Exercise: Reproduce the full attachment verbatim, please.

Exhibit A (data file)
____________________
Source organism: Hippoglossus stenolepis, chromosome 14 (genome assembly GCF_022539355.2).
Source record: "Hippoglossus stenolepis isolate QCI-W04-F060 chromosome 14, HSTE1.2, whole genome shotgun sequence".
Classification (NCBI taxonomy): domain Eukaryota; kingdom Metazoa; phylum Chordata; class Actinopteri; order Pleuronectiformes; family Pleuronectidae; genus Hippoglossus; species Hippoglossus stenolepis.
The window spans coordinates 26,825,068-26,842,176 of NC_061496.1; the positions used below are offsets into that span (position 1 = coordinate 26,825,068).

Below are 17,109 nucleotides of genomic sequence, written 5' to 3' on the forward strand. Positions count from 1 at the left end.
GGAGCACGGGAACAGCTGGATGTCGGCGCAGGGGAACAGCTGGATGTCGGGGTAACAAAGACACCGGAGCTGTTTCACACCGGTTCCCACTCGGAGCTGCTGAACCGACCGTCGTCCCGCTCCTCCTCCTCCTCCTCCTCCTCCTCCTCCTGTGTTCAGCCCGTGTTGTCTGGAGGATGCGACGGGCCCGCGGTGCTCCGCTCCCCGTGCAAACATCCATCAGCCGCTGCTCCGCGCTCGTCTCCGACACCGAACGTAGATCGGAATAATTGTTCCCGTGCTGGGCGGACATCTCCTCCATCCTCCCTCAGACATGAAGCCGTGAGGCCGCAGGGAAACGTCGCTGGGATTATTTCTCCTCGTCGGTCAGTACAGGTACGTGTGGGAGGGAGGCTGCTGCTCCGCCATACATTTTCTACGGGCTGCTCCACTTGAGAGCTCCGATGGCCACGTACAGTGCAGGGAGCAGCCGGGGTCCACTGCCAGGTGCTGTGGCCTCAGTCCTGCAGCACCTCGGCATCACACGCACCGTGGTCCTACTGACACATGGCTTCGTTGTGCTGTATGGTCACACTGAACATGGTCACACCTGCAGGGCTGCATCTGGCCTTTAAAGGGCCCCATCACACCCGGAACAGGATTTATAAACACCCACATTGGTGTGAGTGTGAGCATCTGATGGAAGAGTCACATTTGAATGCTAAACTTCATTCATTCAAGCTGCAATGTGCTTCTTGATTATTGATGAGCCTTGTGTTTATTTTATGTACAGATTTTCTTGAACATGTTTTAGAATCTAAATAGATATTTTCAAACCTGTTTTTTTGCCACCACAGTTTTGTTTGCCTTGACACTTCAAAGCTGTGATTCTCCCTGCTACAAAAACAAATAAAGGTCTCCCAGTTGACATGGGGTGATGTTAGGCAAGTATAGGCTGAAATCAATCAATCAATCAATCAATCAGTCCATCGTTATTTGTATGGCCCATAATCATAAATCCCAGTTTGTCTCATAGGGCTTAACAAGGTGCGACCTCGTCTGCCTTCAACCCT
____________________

Source organism: Hippoglossus stenolepis, chromosome 14 (genome assembly GCF_022539355.2).
Source record: "Hippoglossus stenolepis isolate QCI-W04-F060 chromosome 14, HSTE1.2, whole genome shotgun sequence".
Classification (NCBI taxonomy): domain Eukaryota; kingdom Metazoa; phylum Chordata; class Actinopteri; order Pleuronectiformes; family Pleuronectidae; genus Hippoglossus; species Hippoglossus stenolepis.
The window spans coordinates 26,825,068-26,842,176 of NC_061496.1; the positions used below are offsets into that span (position 1 = coordinate 26,825,068).

Below are 17,109 nucleotides of genomic sequence, written 5' to 3' on the forward strand. Positions count from 1 at the left end.
GGAGCACGGGAACAGCTGGATGTCGGCGCAGGGGAACAGCTGGATGTCGGGGTAACAAAGACACCGGAGCTGTTTCACACCGGTTCCCACTCGGAGCTGCTGAACCGACCGTCGTCCCGCTCCTCCTCCTCCTCCTCCTCCTCCTCCTCCTGTGTTCAGCCCGTGTTGTCTGGAGGATGCGACGGGCCCGCGGTGCTCCGCTCCCCGTGCAAACATCCATCAGCCGCTGCTCCGCGCTCGTCTCCGACACCGAACGTAGATCGGAATAATTGTTCCCGTGCTGGGCGGACATCTCCTCCATCCTCCCTCAGACATGAAGCCGTGAGGCCGCAGGGAAACGTCGCTGGGATTATTTCTCCTCGTCGGTCAGTACAGGTACGTGTGGGAGGGAGGCTGCTGCTCCGCCATACATTTTCTACGGGCTGCTCCACTTGAGAGCTCCGATGGCCACGTACAGTGCAGGGAGCAGCCGGGGTCCACTGCCAGGTGCTGTGGCCTCAGTCCTGCAGCACCTCGGCATCACACGCACCGTGGTCCTACTGACACATGGCTTCGTTGTGCTGTATGGTCACACTGAACATGGTCACACCTGCAGGGCTGCATCTGGCCTTTAAAGGGCCCCATCACACCCGGAACAGGATTTATAAACACCCACATTGGTGTGAGTGTGAGCATCTGATGGAAGAGTCACATTTGAATGCTAAACTTCATTCATTCAAGCTGCAATGTGCTTCTTGATTATTGATGAGCCTTGTGTTTATTTTATGTACAGATTTTCTTGAACATGTTTTAGAATCTAAATAGATATTTTCAAACCTGTTTTTTTGCCACCACAGTTTTGTTTGCCTTGACACTTCAAAGCTGTGATTCTCCCTGCTACAAAAACAAATAAAGGTCTCCCAGTTGACATGGGGTGATGTTAGGCAAGTATAGGCTGAAATCAATCAATCAATCAATCAATCAGTCCATCGTTATTTGTATGGCCCATAATCATAAATCCCAGTTTGTCTCATAGGGCTTAACAAGGTGCGACCTCGTCTGCCTTCAACCCT